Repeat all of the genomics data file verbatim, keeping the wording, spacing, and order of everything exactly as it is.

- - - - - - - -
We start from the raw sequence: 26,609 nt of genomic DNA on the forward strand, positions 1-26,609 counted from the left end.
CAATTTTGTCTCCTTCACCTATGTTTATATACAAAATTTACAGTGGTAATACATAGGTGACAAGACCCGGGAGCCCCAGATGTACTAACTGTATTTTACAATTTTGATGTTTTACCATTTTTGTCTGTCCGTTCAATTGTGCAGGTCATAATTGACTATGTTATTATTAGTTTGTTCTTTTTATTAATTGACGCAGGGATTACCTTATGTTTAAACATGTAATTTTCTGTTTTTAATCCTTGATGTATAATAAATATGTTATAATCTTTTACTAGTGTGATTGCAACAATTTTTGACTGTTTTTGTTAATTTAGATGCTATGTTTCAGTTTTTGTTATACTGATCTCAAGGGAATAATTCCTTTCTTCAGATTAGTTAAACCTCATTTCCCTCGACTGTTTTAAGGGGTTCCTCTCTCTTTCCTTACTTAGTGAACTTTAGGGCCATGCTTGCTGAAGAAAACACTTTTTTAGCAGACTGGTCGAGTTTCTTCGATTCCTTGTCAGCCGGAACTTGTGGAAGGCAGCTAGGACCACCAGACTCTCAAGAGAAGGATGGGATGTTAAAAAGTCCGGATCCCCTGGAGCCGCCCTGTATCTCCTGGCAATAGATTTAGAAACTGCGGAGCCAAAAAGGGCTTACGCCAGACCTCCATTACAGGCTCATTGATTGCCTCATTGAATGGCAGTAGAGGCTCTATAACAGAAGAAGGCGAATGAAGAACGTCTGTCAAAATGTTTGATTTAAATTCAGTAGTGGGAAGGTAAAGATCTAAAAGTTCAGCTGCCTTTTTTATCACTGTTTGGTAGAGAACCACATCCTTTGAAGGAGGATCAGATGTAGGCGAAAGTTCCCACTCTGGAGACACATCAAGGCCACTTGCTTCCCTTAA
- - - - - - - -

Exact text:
We start from the raw sequence: 26,609 nt of genomic DNA on the forward strand, positions 1-26,609 counted from the left end.
CAATTTTGTCTCCTTCACCTATGTTTATATACAAAATTTACAGTGGTAATACATAGGTGACAAGACCCGGGAGCCCCAGATGTACTAACTGTATTTTACAATTTTGATGTTTTACCATTTTTGTCTGTCCGTTCAATTGTGCAGGTCATAATTGACTATGTTATTATTAGTTTGTTCTTTTTATTAATTGACGCAGGGATTACCTTATGTTTAAACATGTAATTTTCTGTTTTTAATCCTTGATGTATAATAAATATGTTATAATCTTTTACTAGTGTGATTGCAACAATTTTTGACTGTTTTTGTTAATTTAGATGCTATGTTTCAGTTTTTGTTATACTGATCTCAAGGGAATAATTCCTTTCTTCAGATTAGTTAAACCTCATTTCCCTCGACTGTTTTAAGGGGTTCCTCTCTCTTTCCTTACTTAGTGAACTTTAGGGCCATGCTTGCTGAAGAAAACACTTTTTTAGCAGACTGGTCGAGTTTCTTCGATTCCTTGTCAGCCGGAACTTGTGGAAGGCAGCTAGGACCACCAGACTCTCAAGAGAAGGATGGGATGTTAAAAAGTCCGGATCCCCTGGAGCCGCCCTGTATCTCCTGGCAATAGATTTAGAAACTGCGGAGCCAAAAAGGGCTTACGCCAGACCTCCATTACAGGCTCATTGATTGCCTCATTGAATGGCAGTAGAGGCTCTATAACAGAAGAAGGCGAATGAAGAACGTCTGTCAAAATGTTTGATTTAAATTCAGTAGTGGGAAGGTAAAGATCTAAAAGTTCAGCTGCCTTTTTTATCACTGTTTGGTAGAGAACCACATCCTTTGAAGGAGGATCAGATGTAGGCGAAAGTTCCCACTCTGGAGACACATCAAGGCCACTTGCTTCCCTTAA